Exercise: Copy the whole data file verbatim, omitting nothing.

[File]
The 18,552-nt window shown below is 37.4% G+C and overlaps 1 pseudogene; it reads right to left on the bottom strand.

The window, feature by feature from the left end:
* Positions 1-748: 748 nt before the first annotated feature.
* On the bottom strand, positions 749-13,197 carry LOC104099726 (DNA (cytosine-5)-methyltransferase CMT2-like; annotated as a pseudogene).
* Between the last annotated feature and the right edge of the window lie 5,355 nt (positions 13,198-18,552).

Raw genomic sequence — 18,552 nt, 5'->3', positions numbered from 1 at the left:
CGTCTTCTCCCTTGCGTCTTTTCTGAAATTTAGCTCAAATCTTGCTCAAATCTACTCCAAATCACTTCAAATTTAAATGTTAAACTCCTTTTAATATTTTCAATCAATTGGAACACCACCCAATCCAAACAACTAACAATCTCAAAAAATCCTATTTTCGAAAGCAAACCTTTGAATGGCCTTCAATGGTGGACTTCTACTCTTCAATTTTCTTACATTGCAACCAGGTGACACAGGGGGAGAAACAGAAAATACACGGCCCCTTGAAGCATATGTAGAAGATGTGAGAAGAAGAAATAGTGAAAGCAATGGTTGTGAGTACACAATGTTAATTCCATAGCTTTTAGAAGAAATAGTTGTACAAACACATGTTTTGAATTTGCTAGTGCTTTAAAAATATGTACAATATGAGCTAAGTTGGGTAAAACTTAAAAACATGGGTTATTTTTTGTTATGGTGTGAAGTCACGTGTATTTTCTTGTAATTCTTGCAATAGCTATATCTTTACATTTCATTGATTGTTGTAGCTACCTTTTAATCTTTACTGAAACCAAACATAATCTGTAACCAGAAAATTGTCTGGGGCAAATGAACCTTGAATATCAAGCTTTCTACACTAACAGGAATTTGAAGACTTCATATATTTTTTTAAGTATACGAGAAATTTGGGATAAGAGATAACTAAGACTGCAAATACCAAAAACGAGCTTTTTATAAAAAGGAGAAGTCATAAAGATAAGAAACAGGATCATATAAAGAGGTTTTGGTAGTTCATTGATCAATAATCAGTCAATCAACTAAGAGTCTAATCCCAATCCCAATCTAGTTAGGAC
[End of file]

The 18,552-nt window shown below is 37.4% G+C and overlaps 1 pseudogene; it reads right to left on the bottom strand.

The window, feature by feature from the left end:
* Positions 1-748: 748 nt before the first annotated feature.
* On the bottom strand, positions 749-13,197 carry LOC104099726 (DNA (cytosine-5)-methyltransferase CMT2-like; annotated as a pseudogene).
* Between the last annotated feature and the right edge of the window lie 5,355 nt (positions 13,198-18,552).

Raw genomic sequence — 18,552 nt, 5'->3', positions numbered from 1 at the left:
CGTCTTCTCCCTTGCGTCTTTTCTGAAATTTAGCTCAAATCTTGCTCAAATCTACTCCAAATCACTTCAAATTTAAATGTTAAACTCCTTTTAATATTTTCAATCAATTGGAACACCACCCAATCCAAACAACTAACAATCTCAAAAAATCCTATTTTCGAAAGCAAACCTTTGAATGGCCTTCAATGGTGGACTTCTACTCTTCAATTTTCTTACATTGCAACCAGGTGACACAGGGGGAGAAACAGAAAATACACGGCCCCTTGAAGCATATGTAGAAGATGTGAGAAGAAGAAATAGTGAAAGCAATGGTTGTGAGTACACAATGTTAATTCCATAGCTTTTAGAAGAAATAGTTGTACAAACACATGTTTTGAATTTGCTAGTGCTTTAAAAATATGTACAATATGAGCTAAGTTGGGTAAAACTTAAAAACATGGGTTATTTTTTGTTATGGTGTGAAGTCACGTGTATTTTCTTGTAATTCTTGCAATAGCTATATCTTTACATTTCATTGATTGTTGTAGCTACCTTTTAATCTTTACTGAAACCAAACATAATCTGTAACCAGAAAATTGTCTGGGGCAAATGAACCTTGAATATCAAGCTTTCTACACTAACAGGAATTTGAAGACTTCATATATTTTTTTAAGTATACGAGAAATTTGGGATAAGAGATAACTAAGACTGCAAATACCAAAAACGAGCTTTTTATAAAAAGGAGAAGTCATAAAGATAAGAAACAGGATCATATAAAGAGGTTTTGGTAGTTCATTGATCAATAATCAGTCAATCAACTAAGAGTCTAATCCCAATCCCAATCTAGTTAGGAC